If you've eaten breakfast in Texas then you've probably heard of kolache. However, if you have not yet had the otherworldly pleasure of eating a few kolache, then pay close attention. You want to make sure that when you try your first one, it is an authentic piece of Czech history and not something that us Texans have simply deemed "kolach".
Katey Psencik a Czech descendent and Texan, presented her case to the readers of Austin360. And she makes a fair point, indeed. In Central Texas, there is a little Bohemia. Also known as the Texas Czech Belt, this area covers much of north-central Texas and was settled in the 1800s by immigrants from the European nations in and around the Czech Republic. Among the many things that these people brought with them was a delicious little pastry called a "kolach". These little pastries were square in shape, filled with fruit or cheese, and eaten for dessert.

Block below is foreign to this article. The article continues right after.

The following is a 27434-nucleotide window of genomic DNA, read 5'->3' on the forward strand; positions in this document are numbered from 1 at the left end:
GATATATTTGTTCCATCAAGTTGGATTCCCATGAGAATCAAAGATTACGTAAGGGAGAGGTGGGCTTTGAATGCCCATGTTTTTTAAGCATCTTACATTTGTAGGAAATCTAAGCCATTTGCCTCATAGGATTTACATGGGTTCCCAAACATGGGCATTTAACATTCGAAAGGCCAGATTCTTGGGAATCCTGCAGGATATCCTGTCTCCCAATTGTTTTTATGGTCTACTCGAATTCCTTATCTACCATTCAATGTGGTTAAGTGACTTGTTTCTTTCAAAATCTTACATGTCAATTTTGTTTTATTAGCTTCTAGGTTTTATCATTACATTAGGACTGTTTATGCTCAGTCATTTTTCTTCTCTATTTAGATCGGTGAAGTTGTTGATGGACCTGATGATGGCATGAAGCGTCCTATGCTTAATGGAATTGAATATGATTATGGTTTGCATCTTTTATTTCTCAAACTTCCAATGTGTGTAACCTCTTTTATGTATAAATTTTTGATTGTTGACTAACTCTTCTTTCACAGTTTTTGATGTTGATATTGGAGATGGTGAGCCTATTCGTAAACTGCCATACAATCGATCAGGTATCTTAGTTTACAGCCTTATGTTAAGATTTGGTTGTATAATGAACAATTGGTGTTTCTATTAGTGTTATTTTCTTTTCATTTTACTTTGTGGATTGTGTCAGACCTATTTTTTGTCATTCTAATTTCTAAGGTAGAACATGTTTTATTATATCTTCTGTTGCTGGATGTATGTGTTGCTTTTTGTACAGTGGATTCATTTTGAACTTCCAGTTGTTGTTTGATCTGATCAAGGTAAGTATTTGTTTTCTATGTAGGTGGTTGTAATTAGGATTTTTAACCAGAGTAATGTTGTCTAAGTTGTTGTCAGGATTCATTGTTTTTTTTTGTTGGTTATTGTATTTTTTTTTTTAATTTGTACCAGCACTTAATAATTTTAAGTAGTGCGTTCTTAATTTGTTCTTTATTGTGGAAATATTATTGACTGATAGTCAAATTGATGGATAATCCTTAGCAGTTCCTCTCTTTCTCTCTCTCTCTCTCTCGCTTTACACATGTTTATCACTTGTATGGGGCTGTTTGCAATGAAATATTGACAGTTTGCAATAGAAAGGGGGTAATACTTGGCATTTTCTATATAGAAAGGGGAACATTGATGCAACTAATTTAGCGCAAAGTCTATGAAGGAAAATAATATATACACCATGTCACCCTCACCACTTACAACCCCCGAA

Notice, nowhere is it mentioned that these were meat-filled, to-go breakfast options. Originally, kolache was filled with sweet fruits like plums and prunes. Many were even stuffed with poppy seeds. Poor peasants without access to any of these ingredients would even use a simple farmer's cheese.
Where Do Kolache with Meat Come From?
When Czech immigrants stepped onto Texas shores, however, they began experimenting with their fillings. They added cream cheese, blueberries, pineapples, nuts, cottage cheese, cherries, or whatever other sweet fruit that they had on hand. Still, no one tried to add meat to the mix.
That's because those sausage-filled pastries that you know and love were invented by Texas families of Czech descent and were called klobasniky. The Village Bakery in West, Texas takes credit for this upgrade.
So, although they are delicious, these "pigs in a blanket", as the meat-stuffed rolls are often affectionately called, are not kolaches. And in the words of Psencik, "I call upon you, people of Central Texas, to stop referring to these meat-filled delicacies as kolaches, and call them by their rightful name: Klobasniky, or klobasnek in the singular. The Czech community will thank you."